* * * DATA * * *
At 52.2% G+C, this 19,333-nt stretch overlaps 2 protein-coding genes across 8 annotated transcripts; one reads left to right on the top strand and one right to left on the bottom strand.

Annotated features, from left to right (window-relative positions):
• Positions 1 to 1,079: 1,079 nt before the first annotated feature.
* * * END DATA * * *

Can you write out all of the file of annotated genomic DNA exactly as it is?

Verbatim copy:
At 52.2% G+C, this 19,333-nt stretch overlaps 2 protein-coding genes across 8 annotated transcripts; one reads left to right on the top strand and one right to left on the bottom strand.

Annotated features, from left to right (window-relative positions):
• Positions 1 to 1,079: 1,079 nt before the first annotated feature.